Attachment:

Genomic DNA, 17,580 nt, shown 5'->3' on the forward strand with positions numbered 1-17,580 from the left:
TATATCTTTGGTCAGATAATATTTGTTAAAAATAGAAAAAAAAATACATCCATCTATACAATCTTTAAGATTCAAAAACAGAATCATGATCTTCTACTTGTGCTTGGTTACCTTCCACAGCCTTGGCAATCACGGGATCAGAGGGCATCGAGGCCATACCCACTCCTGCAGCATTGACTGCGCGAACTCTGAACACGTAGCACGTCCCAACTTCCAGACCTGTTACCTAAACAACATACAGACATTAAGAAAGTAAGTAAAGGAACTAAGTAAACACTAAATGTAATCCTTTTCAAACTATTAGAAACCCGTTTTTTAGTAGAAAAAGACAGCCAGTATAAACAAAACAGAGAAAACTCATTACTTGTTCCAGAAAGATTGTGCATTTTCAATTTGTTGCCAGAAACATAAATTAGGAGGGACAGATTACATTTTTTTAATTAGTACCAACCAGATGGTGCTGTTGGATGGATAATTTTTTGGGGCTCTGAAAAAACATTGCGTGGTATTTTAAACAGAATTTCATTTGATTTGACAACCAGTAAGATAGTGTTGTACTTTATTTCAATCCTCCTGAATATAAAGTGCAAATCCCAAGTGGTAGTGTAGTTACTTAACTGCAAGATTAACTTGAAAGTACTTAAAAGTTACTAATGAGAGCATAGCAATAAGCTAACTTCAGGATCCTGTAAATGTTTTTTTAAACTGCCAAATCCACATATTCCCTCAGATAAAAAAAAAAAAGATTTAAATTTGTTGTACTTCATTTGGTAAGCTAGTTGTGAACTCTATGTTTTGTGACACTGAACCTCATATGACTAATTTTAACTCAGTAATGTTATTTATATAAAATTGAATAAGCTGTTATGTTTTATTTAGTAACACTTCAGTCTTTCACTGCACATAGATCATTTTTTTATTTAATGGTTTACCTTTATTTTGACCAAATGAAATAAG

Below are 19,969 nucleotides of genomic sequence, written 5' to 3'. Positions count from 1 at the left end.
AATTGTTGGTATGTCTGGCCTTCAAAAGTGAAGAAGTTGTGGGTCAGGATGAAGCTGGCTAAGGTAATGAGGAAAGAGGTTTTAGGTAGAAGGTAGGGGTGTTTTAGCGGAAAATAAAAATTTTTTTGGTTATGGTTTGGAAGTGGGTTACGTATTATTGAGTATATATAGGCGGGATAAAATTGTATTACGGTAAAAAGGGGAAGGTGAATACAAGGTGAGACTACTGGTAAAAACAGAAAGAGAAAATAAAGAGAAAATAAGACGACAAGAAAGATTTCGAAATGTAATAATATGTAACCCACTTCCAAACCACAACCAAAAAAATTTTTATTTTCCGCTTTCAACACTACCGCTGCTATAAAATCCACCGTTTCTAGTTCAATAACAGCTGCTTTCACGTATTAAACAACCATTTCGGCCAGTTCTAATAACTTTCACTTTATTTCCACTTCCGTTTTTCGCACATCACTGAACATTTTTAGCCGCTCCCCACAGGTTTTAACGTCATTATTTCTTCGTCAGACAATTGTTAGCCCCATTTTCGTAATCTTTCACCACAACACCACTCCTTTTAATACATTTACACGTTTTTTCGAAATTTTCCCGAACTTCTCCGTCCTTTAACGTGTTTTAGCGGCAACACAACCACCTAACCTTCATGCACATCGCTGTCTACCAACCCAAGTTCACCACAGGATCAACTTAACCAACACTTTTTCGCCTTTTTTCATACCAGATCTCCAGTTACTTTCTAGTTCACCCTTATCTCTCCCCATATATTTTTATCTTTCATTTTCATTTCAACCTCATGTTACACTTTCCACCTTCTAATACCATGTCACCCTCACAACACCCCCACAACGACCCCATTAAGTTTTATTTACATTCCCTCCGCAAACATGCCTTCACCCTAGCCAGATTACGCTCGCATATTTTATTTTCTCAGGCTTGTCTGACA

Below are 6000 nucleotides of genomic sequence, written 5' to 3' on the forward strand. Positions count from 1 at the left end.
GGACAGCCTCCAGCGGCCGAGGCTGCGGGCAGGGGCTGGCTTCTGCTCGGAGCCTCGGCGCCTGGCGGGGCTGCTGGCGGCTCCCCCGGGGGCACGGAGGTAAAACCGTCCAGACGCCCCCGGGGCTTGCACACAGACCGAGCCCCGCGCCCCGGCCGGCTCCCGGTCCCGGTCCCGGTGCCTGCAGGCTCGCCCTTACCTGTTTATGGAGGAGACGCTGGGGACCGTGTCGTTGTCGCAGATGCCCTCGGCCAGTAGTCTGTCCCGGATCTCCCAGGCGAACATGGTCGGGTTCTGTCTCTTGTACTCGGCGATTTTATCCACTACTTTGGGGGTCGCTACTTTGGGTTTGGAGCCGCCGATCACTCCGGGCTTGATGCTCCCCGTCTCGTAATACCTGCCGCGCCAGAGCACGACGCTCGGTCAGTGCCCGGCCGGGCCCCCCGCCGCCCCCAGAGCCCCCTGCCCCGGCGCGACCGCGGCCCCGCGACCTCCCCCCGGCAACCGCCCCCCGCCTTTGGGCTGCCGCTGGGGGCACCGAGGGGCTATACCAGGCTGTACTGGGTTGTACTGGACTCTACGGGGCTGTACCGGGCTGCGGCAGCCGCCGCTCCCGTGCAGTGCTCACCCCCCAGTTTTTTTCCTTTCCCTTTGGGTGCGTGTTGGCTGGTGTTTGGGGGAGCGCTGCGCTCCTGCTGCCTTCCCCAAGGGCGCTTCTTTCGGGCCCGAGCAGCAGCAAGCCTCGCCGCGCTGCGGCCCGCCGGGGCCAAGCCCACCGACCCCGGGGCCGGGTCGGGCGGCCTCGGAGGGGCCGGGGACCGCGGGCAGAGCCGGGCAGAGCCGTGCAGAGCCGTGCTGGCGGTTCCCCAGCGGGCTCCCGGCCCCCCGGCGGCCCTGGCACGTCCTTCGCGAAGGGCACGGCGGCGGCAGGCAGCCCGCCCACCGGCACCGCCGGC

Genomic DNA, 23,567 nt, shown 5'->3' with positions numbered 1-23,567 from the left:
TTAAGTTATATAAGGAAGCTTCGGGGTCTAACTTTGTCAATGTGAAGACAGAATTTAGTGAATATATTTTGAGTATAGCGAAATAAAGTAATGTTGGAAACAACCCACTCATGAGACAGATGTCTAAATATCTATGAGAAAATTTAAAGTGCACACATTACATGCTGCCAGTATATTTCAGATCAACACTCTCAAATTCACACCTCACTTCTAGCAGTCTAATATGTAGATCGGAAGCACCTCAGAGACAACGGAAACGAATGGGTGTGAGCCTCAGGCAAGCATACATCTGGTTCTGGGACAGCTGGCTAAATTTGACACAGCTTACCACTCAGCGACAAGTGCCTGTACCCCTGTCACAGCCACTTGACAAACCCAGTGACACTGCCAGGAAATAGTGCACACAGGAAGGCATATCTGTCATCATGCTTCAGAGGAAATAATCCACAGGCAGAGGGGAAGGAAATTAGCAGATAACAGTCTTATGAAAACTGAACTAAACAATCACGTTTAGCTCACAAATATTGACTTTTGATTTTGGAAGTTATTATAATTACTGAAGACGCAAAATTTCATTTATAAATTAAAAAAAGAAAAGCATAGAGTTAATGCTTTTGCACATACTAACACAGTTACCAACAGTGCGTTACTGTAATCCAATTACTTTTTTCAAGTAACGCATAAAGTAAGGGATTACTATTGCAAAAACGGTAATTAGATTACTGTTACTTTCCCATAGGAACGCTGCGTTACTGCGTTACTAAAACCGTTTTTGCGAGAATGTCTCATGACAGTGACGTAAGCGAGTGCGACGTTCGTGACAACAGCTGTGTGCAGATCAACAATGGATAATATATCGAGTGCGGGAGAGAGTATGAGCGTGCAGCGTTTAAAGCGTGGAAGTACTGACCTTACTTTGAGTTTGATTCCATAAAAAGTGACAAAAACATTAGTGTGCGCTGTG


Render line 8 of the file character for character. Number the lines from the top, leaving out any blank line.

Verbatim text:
TTAAGTTATATAAGGAAGCTTCGGGGTCTAACTTTGTCAATGTGAAGACAGAATTTAGTGAATATATTTTGAGTATAGCGAAATAAAGTAATGTTGGAAACAACCCACTCATGAGACAGATGTCTAAATATCTATGAGAAAATTTAAAGTGCACACATTACATGCTGCCAGTATATTTCAGATCAACACTCTCAAATTCACACCTCACTTCTAGCAGTCTAATATGTAGATCGGAAGCACCTCAGAGACAACGGAAACGAATGGGTGTGAGCCTCAGGCAAGCATACATCTGGTTCTGGGACAGCTGGCTAAATTTGACACAGCTTACCACTCAGCGACAAGTGCCTGTACCCCTGTCACAGCCACTTGACAAACCCAGTGACACTGCCAGGAAATAGTGCACACAGGAAGGCATATCTGTCATCATGCTTCAGAGGAAATAATCCACAGGCAGAGGGGAAGGAAATTAGCAGATAACAGTCTTATGAAAACTGAACTAAACAATCACGTTTAGCTCACAAATATTGACTTTTGATTTTGGAAGTTATTATAATTACTGAAGACGCAAAATTTCATTTATAAATTAAAAAAAGAAAAGCATAGAGTTAATGCTTTTGCACATACTAACACAGTTACCAACAGTGCGTTACTGTAATCCAATTACTTTTTTCAAGTAACGCATAAAGTAAGGGATTACTATTGCAAAAACGGTAATTAGATTACTGTTACTTTCCCATAGGAACGCTGCGTTACTGCGTTACTAAAACCGTTTTTGCGAGAATGTCTCATGACAGTGACGTAAGCGAGTGCGACGTTCGTGACAACAGCTGTGTGCAGATCAACAATGGATAATATATCGAGTGCGGGAGAGAGTATGAGCGTGCAGCGTTTAAAGCGTGGAAGTACTGACCTTACTTTGAGTTTGATTCCATAAAAAGTGACAAAAACATTAGTGTGCGCTGTG